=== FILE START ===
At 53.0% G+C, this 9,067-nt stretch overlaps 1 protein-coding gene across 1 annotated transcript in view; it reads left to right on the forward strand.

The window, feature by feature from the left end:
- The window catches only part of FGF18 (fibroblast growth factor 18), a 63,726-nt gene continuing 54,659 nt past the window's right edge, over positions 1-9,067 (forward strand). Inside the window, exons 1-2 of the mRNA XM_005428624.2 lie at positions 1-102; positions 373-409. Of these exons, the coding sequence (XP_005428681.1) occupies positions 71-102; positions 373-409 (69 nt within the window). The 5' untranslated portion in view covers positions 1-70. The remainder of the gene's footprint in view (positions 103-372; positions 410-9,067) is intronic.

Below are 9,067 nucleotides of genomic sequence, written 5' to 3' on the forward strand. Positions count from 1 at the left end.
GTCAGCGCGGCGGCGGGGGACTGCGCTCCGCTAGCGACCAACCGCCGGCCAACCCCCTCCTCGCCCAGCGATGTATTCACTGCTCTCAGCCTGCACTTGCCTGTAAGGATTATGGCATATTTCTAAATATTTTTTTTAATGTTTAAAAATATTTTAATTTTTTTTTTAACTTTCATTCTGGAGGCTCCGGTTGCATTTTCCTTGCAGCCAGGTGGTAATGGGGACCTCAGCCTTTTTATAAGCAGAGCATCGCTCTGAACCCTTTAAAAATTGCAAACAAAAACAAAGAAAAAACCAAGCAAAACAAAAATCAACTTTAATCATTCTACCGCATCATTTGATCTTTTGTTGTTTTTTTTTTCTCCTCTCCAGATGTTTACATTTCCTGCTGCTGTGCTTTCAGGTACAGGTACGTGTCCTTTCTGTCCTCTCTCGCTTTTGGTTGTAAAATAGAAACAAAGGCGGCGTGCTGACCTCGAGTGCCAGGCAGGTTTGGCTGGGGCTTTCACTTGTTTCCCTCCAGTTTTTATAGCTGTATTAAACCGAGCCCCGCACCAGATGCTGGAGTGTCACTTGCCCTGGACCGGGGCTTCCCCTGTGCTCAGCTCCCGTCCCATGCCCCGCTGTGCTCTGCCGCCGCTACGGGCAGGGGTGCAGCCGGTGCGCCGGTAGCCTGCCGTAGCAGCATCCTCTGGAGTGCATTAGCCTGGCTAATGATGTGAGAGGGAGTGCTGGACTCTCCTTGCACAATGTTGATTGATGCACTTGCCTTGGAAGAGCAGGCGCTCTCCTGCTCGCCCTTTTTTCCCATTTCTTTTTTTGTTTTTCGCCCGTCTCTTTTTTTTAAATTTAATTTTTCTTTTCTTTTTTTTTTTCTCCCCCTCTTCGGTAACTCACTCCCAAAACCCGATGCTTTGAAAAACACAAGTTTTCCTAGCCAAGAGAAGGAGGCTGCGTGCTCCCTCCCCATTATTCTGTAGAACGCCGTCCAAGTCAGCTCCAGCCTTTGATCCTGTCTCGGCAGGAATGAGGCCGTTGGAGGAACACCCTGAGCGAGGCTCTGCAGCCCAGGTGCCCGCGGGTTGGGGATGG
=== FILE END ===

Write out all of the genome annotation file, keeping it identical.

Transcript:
At 53.0% G+C, this 9,067-nt stretch overlaps 1 protein-coding gene across 1 annotated transcript in view; it reads left to right on the forward strand.

The window, feature by feature from the left end:
- The window catches only part of FGF18 (fibroblast growth factor 18), a 63,726-nt gene continuing 54,659 nt past the window's right edge, over positions 1-9,067 (forward strand). Inside the window, exons 1-2 of the mRNA XM_005428624.2 lie at positions 1-102; positions 373-409. Of these exons, the coding sequence (XP_005428681.1) occupies positions 71-102; positions 373-409 (69 nt within the window). The 5' untranslated portion in view covers positions 1-70. The remainder of the gene's footprint in view (positions 103-372; positions 410-9,067) is intronic.

Below are 9,067 nucleotides of genomic sequence, written 5' to 3' on the forward strand. Positions count from 1 at the left end.
GTCAGCGCGGCGGCGGGGGACTGCGCTCCGCTAGCGACCAACCGCCGGCCAACCCCCTCCTCGCCCAGCGATGTATTCACTGCTCTCAGCCTGCACTTGCCTGTAAGGATTATGGCATATTTCTAAATATTTTTTTTAATGTTTAAAAATATTTTAATTTTTTTTTTAACTTTCATTCTGGAGGCTCCGGTTGCATTTTCCTTGCAGCCAGGTGGTAATGGGGACCTCAGCCTTTTTATAAGCAGAGCATCGCTCTGAACCCTTTAAAAATTGCAAACAAAAACAAAGAAAAAACCAAGCAAAACAAAAATCAACTTTAATCATTCTACCGCATCATTTGATCTTTTGTTGTTTTTTTTTTCTCCTCTCCAGATGTTTACATTTCCTGCTGCTGTGCTTTCAGGTACAGGTACGTGTCCTTTCTGTCCTCTCTCGCTTTTGGTTGTAAAATAGAAACAAAGGCGGCGTGCTGACCTCGAGTGCCAGGCAGGTTTGGCTGGGGCTTTCACTTGTTTCCCTCCAGTTTTTATAGCTGTATTAAACCGAGCCCCGCACCAGATGCTGGAGTGTCACTTGCCCTGGACCGGGGCTTCCCCTGTGCTCAGCTCCCGTCCCATGCCCCGCTGTGCTCTGCCGCCGCTACGGGCAGGGGTGCAGCCGGTGCGCCGGTAGCCTGCCGTAGCAGCATCCTCTGGAGTGCATTAGCCTGGCTAATGATGTGAGAGGGAGTGCTGGACTCTCCTTGCACAATGTTGATTGATGCACTTGCCTTGGAAGAGCAGGCGCTCTCCTGCTCGCCCTTTTTTCCCATTTCTTTTTTTGTTTTTCGCCCGTCTCTTTTTTTTAAATTTAATTTTTCTTTTCTTTTTTTTTTTCTCCCCCTCTTCGGTAACTCACTCCCAAAACCCGATGCTTTGAAAAACACAAGTTTTCCTAGCCAAGAGAAGGAGGCTGCGTGCTCCCTCCCCATTATTCTGTAGAACGCCGTCCAAGTCAGCTCCAGCCTTTGATCCTGTCTCGGCAGGAATGAGGCCGTTGGAGGAACACCCTGAGCGAGGCTCTGCAGCCCAGGTGCCCGCGGGTTGGGGATGG